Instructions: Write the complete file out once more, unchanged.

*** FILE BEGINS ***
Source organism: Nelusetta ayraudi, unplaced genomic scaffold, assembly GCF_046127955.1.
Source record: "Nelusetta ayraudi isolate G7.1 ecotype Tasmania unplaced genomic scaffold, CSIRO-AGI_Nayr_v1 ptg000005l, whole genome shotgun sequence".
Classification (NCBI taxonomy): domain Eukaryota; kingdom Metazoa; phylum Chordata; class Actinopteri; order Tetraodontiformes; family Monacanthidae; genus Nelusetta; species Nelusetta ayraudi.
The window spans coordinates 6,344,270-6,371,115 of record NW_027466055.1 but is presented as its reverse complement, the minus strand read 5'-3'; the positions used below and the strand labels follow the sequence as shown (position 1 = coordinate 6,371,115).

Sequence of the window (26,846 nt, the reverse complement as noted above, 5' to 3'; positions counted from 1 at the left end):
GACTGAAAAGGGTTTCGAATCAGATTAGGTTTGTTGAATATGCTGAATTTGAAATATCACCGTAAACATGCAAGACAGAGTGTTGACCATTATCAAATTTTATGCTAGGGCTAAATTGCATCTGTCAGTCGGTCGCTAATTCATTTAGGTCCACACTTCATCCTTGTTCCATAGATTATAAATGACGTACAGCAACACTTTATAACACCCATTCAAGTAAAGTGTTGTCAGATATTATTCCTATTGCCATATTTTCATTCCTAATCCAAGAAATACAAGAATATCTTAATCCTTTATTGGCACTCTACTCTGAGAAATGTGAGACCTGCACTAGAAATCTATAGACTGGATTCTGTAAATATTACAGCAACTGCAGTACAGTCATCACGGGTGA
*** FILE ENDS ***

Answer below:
Source organism: Nelusetta ayraudi, unplaced genomic scaffold, assembly GCF_046127955.1.
Source record: "Nelusetta ayraudi isolate G7.1 ecotype Tasmania unplaced genomic scaffold, CSIRO-AGI_Nayr_v1 ptg000005l, whole genome shotgun sequence".
Classification (NCBI taxonomy): domain Eukaryota; kingdom Metazoa; phylum Chordata; class Actinopteri; order Tetraodontiformes; family Monacanthidae; genus Nelusetta; species Nelusetta ayraudi.
The window spans coordinates 6,344,270-6,371,115 of record NW_027466055.1 but is presented as its reverse complement, the minus strand read 5'-3'; the positions used below and the strand labels follow the sequence as shown (position 1 = coordinate 6,371,115).

Sequence of the window (26,846 nt, the reverse complement as noted above, 5' to 3'; positions counted from 1 at the left end):
GACTGAAAAGGGTTTCGAATCAGATTAGGTTTGTTGAATATGCTGAATTTGAAATATCACCGTAAACATGCAAGACAGAGTGTTGACCATTATCAAATTTTATGCTAGGGCTAAATTGCATCTGTCAGTCGGTCGCTAATTCATTTAGGTCCACACTTCATCCTTGTTCCATAGATTATAAATGACGTACAGCAACACTTTATAACACCCATTCAAGTAAAGTGTTGTCAGATATTATTCCTATTGCCATATTTTCATTCCTAATCCAAGAAATACAAGAATATCTTAATCCTTTATTGGCACTCTACTCTGAGAAATGTGAGACCTGCACTAGAAATCTATAGACTGGATTCTGTAAATATTACAGCAACTGCAGTACAGTCATCACGGGTGA